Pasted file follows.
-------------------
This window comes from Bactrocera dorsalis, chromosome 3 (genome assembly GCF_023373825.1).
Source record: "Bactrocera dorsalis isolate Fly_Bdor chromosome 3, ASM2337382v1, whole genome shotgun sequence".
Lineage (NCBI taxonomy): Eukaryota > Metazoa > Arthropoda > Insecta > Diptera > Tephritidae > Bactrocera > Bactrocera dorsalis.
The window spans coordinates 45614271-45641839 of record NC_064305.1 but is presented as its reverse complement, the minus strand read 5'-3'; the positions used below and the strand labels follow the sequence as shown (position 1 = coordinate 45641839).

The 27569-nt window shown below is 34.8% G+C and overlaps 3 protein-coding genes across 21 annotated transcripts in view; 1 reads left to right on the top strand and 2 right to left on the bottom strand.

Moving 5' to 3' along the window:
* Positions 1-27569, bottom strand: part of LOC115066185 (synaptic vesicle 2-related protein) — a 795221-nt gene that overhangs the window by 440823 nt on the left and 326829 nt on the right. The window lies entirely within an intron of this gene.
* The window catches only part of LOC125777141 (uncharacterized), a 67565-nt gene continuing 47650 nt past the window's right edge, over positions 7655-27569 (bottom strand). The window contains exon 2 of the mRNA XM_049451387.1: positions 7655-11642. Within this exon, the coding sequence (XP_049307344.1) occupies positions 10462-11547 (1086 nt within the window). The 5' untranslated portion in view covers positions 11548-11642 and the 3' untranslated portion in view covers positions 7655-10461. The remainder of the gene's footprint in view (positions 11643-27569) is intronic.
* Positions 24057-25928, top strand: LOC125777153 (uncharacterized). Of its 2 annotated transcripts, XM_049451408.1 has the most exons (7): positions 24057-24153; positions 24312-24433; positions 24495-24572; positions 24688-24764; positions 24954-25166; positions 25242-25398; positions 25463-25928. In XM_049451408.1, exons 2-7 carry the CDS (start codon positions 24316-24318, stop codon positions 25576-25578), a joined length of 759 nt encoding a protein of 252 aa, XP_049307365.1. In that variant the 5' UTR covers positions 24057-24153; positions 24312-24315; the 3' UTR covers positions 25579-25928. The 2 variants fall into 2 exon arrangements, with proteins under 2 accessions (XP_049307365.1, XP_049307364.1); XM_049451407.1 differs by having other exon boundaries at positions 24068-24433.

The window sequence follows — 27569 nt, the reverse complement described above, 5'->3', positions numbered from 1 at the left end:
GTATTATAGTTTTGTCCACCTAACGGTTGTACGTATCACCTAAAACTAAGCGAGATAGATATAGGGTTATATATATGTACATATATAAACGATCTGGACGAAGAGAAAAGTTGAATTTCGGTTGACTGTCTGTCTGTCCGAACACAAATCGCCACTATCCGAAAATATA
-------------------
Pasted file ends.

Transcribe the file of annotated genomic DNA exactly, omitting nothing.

This window comes from Bactrocera dorsalis, chromosome 3 (genome assembly GCF_023373825.1).
Source record: "Bactrocera dorsalis isolate Fly_Bdor chromosome 3, ASM2337382v1, whole genome shotgun sequence".
Lineage (NCBI taxonomy): Eukaryota > Metazoa > Arthropoda > Insecta > Diptera > Tephritidae > Bactrocera > Bactrocera dorsalis.
The window spans coordinates 45614271-45641839 of record NC_064305.1 but is presented as its reverse complement, the minus strand read 5'-3'; the positions used below and the strand labels follow the sequence as shown (position 1 = coordinate 45641839).

The 27569-nt window shown below is 34.8% G+C and overlaps 3 protein-coding genes across 21 annotated transcripts in view; 1 reads left to right on the top strand and 2 right to left on the bottom strand.

Moving 5' to 3' along the window:
* Positions 1-27569, bottom strand: part of LOC115066185 (synaptic vesicle 2-related protein) — a 795221-nt gene that overhangs the window by 440823 nt on the left and 326829 nt on the right. The window lies entirely within an intron of this gene.
* The window catches only part of LOC125777141 (uncharacterized), a 67565-nt gene continuing 47650 nt past the window's right edge, over positions 7655-27569 (bottom strand). The window contains exon 2 of the mRNA XM_049451387.1: positions 7655-11642. Within this exon, the coding sequence (XP_049307344.1) occupies positions 10462-11547 (1086 nt within the window). The 5' untranslated portion in view covers positions 11548-11642 and the 3' untranslated portion in view covers positions 7655-10461. The remainder of the gene's footprint in view (positions 11643-27569) is intronic.
* Positions 24057-25928, top strand: LOC125777153 (uncharacterized). Of its 2 annotated transcripts, XM_049451408.1 has the most exons (7): positions 24057-24153; positions 24312-24433; positions 24495-24572; positions 24688-24764; positions 24954-25166; positions 25242-25398; positions 25463-25928. In XM_049451408.1, exons 2-7 carry the CDS (start codon positions 24316-24318, stop codon positions 25576-25578), a joined length of 759 nt encoding a protein of 252 aa, XP_049307365.1. In that variant the 5' UTR covers positions 24057-24153; positions 24312-24315; the 3' UTR covers positions 25579-25928. The 2 variants fall into 2 exon arrangements, with proteins under 2 accessions (XP_049307365.1, XP_049307364.1); XM_049451407.1 differs by having other exon boundaries at positions 24068-24433.

The window sequence follows — 27569 nt, the reverse complement described above, 5'->3', positions numbered from 1 at the left end:
GTATTATAGTTTTGTCCACCTAACGGTTGTACGTATCACCTAAAACTAAGCGAGATAGATATAGGGTTATATATATGTACATATATAAACGATCTGGACGAAGAGAAAAGTTGAATTTCGGTTGACTGTCTGTCTGTCCGAACACAAATCGCCACTATCCGAAAATATA